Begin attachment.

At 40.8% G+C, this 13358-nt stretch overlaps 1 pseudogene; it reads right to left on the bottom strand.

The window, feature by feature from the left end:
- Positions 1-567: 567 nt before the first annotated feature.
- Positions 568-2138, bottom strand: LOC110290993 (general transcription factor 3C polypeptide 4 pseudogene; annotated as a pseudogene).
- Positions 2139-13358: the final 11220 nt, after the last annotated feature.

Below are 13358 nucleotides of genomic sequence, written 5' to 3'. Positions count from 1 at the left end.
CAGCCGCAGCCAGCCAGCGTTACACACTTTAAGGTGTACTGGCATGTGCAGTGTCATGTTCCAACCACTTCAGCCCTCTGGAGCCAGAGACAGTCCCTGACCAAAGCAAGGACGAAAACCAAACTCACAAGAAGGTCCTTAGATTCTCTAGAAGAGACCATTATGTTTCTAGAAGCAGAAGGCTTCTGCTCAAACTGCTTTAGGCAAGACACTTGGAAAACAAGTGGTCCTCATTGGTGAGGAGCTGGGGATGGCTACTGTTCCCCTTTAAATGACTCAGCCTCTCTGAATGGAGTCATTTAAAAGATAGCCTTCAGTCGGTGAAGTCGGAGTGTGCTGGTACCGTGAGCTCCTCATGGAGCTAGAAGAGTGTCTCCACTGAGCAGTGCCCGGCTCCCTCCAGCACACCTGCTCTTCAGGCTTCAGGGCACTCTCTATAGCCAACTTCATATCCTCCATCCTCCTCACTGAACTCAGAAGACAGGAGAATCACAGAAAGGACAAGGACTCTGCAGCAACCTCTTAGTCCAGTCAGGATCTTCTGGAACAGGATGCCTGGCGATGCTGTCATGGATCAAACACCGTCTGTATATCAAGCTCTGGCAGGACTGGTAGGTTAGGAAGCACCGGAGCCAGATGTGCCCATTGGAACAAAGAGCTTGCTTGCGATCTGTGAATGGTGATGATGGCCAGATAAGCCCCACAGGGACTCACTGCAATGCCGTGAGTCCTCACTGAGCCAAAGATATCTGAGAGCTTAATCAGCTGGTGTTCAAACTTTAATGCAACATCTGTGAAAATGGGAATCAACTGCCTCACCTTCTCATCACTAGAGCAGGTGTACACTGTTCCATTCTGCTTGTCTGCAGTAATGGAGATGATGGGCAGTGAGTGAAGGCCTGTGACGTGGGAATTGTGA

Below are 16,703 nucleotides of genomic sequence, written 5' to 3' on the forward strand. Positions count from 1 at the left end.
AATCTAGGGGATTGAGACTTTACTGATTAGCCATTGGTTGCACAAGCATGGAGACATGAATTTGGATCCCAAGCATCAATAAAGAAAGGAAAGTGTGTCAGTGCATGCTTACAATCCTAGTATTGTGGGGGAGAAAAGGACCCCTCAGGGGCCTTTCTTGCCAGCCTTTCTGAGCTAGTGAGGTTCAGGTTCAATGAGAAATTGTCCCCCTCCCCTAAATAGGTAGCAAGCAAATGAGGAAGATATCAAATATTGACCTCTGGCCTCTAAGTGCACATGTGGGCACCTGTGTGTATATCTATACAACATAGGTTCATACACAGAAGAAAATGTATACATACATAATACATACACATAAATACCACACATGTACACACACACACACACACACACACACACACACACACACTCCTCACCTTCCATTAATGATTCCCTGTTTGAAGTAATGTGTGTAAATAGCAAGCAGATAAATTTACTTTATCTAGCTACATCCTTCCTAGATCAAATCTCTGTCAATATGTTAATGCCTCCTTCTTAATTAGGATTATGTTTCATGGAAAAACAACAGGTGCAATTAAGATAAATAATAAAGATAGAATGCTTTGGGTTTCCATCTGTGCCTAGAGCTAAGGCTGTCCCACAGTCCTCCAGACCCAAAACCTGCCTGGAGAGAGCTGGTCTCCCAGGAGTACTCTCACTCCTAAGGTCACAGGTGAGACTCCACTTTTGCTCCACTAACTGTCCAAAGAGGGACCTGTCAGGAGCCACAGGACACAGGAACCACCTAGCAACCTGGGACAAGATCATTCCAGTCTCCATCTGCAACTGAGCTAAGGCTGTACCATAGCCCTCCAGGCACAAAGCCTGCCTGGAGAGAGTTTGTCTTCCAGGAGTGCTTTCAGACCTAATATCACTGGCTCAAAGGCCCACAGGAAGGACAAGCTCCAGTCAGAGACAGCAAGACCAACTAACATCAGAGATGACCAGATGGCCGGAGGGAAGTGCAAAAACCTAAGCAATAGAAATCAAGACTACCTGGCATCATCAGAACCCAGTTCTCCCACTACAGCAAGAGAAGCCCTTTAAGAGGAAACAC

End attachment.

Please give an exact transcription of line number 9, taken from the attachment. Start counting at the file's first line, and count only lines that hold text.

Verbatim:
AATCTAGGGGATTGAGACTTTACTGATTAGCCATTGGTTGCACAAGCATGGAGACATGAATTTGGATCCCAAGCATCAATAAAGAAAGGAAAGTGTGTCAGTGCATGCTTACAATCCTAGTATTGTGGGGGAGAAAAGGACCCCTCAGGGGCCTTTCTTGCCAGCCTTTCTGAGCTAGTGAGGTTCAGGTTCAATGAGAAATTGTCCCCCTCCCCTAAATAGGTAGCAAGCAAATGAGGAAGATATCAAATATTGACCTCTGGCCTCTAAGTGCACATGTGGGCACCTGTGTGTATATCTATACAACATAGGTTCATACACAGAAGAAAATGTATACATACATAATACATACACATAAATACCACACATGTACACACACACACACACACACACACACACACACACACACTCCTCACCTTCCATTAATGATTCCCTGTTTGAAGTAATGTGTGTAAATAGCAAGCAGATAAATTTACTTTATCTAGCTACATCCTTCCTAGATCAAATCTCTGTCAATATGTTAATGCCTCCTTCTTAATTAGGATTATGTTTCATGGAAAAACAACAGGTGCAATTAAGATAAATAATAAAGATAGAATGCTTTGGGTTTCCATCTGTGCCTAGAGCTAAGGCTGTCCCACAGTCCTCCAGACCCAAAACCTGCCTGGAGAGAGCTGGTCTCCCAGGAGTACTCTCACTCCTAAGGTCACAGGTGAGACTCCACTTTTGCTCCACTAACTGTCCAAAGAGGGACCTGTCAGGAGCCACAGGACACAGGAACCACCTAGCAACCTGGGACAAGATCATTCCAGTCTCCATCTGCAACTGAGCTAAGGCTGTACCATAGCCCTCCAGGCACAAAGCCTGCCTGGAGAGAGTTTGTCTTCCAGGAGTGCTTTCAGACCTAATATCACTGGCTCAAAGGCCCACAGGAAGGACAAGCTCCAGTCAGAGACAGCAAGACCAACTAACATCAGAGATGACCAGATGGCCGGAGGGAAGTGCAAAAACCTAAGCAATAGAAATCAAGACTACCTGGCATCATCAGAACCCAGTTCTCCCACTACAGCAAGAGAAGCCCTTTAAGAGGAAACAC